Spread. This is the difference between what a pharmacy benefit manager collects from the payer (such as Medicaid) for medications and the amount it pays the pharmacy that dispenses it. The state of Ohio spent $2.6 billion on prescriptions drugs in Medicaid managed care plans in 2017. The Columbus Dispatch compared actual payment and cost data for 40 pharmacies in Ohio and found an average 12 percent spread on all brand and generic drugs. Ohio Medicaid confirmed a significant spread, although it reported an 8.8 percent spread on that $2.6 billion. That means $223.7 million went to pharmacy benefit managers — just for the Medicaid managed care programs for one state for one year!
Forcing patients to use specific pharmacies. Pharmacy benefit managers sign exclusive agreements with payers so patients are forced to use pharmacies that the pharmacy benefit managers own. This can lead to delays and decreased quality of care.
Direct and indirect remuneration (DIR) fees. After a pharmacy benefit manager pays a pharmacy for filling a prescription, it “claws back” money from the pharmacy by claiming it did not meet certain (again, secret) quality indicators over which the pharmacy has no control. For reference, pharmacy benefit managers clawed back $1.9 million from Cleveland Clinic retail pharmacies in 2017, and have taken $1.4 million so far through May 2018. These fees are assessed months after the prescription is dispensed, pilfering the profit from the pharmacy and diverting it to the pharmacy benefit manager.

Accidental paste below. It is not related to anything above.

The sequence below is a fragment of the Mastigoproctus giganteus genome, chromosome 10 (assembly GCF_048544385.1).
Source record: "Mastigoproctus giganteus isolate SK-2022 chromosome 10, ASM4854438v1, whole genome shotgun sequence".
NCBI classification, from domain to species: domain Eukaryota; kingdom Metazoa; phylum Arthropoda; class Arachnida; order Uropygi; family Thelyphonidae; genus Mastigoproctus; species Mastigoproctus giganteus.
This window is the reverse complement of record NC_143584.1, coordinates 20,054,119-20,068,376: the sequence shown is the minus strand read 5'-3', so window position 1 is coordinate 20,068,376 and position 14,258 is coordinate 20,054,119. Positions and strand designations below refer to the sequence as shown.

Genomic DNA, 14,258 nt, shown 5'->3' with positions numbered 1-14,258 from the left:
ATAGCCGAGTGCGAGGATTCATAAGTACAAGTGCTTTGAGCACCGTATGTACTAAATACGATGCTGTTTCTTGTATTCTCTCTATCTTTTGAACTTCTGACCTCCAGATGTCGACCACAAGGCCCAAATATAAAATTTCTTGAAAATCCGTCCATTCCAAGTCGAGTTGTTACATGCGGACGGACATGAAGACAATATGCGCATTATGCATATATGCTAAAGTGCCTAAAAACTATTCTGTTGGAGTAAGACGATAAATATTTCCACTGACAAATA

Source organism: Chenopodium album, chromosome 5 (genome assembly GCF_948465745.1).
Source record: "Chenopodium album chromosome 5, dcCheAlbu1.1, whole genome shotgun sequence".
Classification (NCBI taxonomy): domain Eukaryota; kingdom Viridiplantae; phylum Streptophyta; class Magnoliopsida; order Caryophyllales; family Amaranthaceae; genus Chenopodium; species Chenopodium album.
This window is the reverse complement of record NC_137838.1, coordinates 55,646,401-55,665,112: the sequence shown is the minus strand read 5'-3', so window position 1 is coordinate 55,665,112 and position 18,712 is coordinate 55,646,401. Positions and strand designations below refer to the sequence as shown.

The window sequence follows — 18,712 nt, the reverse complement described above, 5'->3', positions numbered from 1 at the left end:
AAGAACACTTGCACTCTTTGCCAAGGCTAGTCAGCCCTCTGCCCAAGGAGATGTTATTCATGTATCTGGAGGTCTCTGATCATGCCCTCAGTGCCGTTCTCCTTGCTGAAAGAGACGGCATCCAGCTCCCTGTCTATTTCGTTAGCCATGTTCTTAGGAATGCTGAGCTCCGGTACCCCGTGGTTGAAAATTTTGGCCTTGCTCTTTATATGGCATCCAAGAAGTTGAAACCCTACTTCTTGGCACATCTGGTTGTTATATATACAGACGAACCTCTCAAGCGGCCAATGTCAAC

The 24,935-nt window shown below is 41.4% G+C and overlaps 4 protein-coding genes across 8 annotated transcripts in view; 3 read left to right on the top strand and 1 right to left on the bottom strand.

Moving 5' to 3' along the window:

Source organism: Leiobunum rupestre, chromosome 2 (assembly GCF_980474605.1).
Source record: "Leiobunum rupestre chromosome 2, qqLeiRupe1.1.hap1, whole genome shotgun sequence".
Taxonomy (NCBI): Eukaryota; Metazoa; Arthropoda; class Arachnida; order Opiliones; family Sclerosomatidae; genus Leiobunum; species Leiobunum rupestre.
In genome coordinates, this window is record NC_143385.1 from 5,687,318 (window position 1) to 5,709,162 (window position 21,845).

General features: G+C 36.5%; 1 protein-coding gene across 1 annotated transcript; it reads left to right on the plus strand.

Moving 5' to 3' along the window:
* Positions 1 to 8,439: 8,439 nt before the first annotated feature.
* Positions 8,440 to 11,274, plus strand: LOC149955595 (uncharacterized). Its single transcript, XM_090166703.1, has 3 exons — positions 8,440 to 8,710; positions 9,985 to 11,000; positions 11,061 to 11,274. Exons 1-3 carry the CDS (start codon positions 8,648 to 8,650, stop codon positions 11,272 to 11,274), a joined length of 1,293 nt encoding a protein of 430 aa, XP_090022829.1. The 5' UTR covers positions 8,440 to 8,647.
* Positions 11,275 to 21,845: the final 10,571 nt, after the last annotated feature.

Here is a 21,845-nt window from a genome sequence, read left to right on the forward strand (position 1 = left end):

Just as days of reckoning came for pharmaceutical companies like Valeant and Turing, which raised the price of generic medications by astronomical amounts, they are now coming for pharmacy benefit managers. In Ohio, lawmakers are demanding answers and the state auditor is opening an investigation into potential Medicaid fraud at worst and deplorable profiteering at best from customers and taxpayers whose best interests pharmacy benefit managers are supposed to have in mind.
The astute investigation by the Columbus Dispatch is just the beginning. Lawmakers in 20 states, including Ohio, Pennsylvania, Iowa, and Kentucky are investigating the practices of pharmacy benefit managers. Ohio is already enacting laws to rein them in.
Lifting the veil of secrecy from the pharmacy benefit manager industry isn’t about spreading profits around — it’s about addressing a real crisis in rising drug costs for American consumers. Policymakers in Columbus, Ohio, Washington, D.C., and elsewhere across the country are hearing a loud-and-clear call for action.
I applaud the media, lawmakers, and others for shining the bright light of scrutiny on these reprehensible practices and urge them to further expose the unprecedented scale of greed and dishonesty in the pharmacy benefit manager industry. I urge state and federal legislators to rein in the egregious practices that result in billions of dollars being taken away from patient care to line the pockets of the big pharmacy benefit manager companies.
Scott Knoer, Pharm.D., is the chief pharmacy officer of the Cleveland Clinic.